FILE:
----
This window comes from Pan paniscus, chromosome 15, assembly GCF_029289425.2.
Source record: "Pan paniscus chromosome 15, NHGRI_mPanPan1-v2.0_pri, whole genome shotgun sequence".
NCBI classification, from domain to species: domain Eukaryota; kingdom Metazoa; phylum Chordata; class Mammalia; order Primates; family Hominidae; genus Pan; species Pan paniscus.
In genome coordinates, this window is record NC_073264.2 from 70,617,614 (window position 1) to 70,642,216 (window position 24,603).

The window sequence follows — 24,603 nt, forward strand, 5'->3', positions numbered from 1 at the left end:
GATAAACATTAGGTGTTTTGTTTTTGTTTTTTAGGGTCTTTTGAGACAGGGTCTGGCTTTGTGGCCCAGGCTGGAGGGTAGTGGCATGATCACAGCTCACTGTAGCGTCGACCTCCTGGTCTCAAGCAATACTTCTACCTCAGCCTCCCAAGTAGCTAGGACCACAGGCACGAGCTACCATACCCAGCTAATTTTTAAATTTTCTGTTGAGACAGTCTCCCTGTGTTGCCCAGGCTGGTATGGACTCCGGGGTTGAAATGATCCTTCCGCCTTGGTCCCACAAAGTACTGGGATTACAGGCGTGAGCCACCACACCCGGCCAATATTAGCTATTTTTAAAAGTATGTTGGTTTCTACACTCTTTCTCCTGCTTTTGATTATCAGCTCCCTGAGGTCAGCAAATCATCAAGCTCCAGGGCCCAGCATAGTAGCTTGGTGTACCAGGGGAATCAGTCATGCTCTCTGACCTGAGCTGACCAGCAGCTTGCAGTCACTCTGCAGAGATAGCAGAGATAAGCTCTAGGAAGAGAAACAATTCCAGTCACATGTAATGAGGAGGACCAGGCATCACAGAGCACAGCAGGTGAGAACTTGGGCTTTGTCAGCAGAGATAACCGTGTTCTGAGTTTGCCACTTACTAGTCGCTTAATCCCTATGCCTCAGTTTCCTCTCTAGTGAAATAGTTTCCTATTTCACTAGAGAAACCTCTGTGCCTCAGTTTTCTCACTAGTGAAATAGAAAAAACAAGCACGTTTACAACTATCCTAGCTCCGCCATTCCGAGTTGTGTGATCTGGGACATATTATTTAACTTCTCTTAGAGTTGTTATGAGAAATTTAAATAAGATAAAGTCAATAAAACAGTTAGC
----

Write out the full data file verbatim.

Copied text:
This window comes from Pan paniscus, chromosome 15, assembly GCF_029289425.2.
Source record: "Pan paniscus chromosome 15, NHGRI_mPanPan1-v2.0_pri, whole genome shotgun sequence".
NCBI classification, from domain to species: domain Eukaryota; kingdom Metazoa; phylum Chordata; class Mammalia; order Primates; family Hominidae; genus Pan; species Pan paniscus.
In genome coordinates, this window is record NC_073264.2 from 70,617,614 (window position 1) to 70,642,216 (window position 24,603).

The window sequence follows — 24,603 nt, forward strand, 5'->3', positions numbered from 1 at the left end:
GATAAACATTAGGTGTTTTGTTTTTGTTTTTTAGGGTCTTTTGAGACAGGGTCTGGCTTTGTGGCCCAGGCTGGAGGGTAGTGGCATGATCACAGCTCACTGTAGCGTCGACCTCCTGGTCTCAAGCAATACTTCTACCTCAGCCTCCCAAGTAGCTAGGACCACAGGCACGAGCTACCATACCCAGCTAATTTTTAAATTTTCTGTTGAGACAGTCTCCCTGTGTTGCCCAGGCTGGTATGGACTCCGGGGTTGAAATGATCCTTCCGCCTTGGTCCCACAAAGTACTGGGATTACAGGCGTGAGCCACCACACCCGGCCAATATTAGCTATTTTTAAAAGTATGTTGGTTTCTACACTCTTTCTCCTGCTTTTGATTATCAGCTCCCTGAGGTCAGCAAATCATCAAGCTCCAGGGCCCAGCATAGTAGCTTGGTGTACCAGGGGAATCAGTCATGCTCTCTGACCTGAGCTGACCAGCAGCTTGCAGTCACTCTGCAGAGATAGCAGAGATAAGCTCTAGGAAGAGAAACAATTCCAGTCACATGTAATGAGGAGGACCAGGCATCACAGAGCACAGCAGGTGAGAACTTGGGCTTTGTCAGCAGAGATAACCGTGTTCTGAGTTTGCCACTTACTAGTCGCTTAATCCCTATGCCTCAGTTTCCTCTCTAGTGAAATAGTTTCCTATTTCACTAGAGAAACCTCTGTGCCTCAGTTTTCTCACTAGTGAAATAGAAAAAACAAGCACGTTTACAACTATCCTAGCTCCGCCATTCCGAGTTGTGTGATCTGGGACATATTATTTAACTTCTCTTAGAGTTGTTATGAGAAATTTAAATAAGATAAAGTCAATAAAACAGTTAGC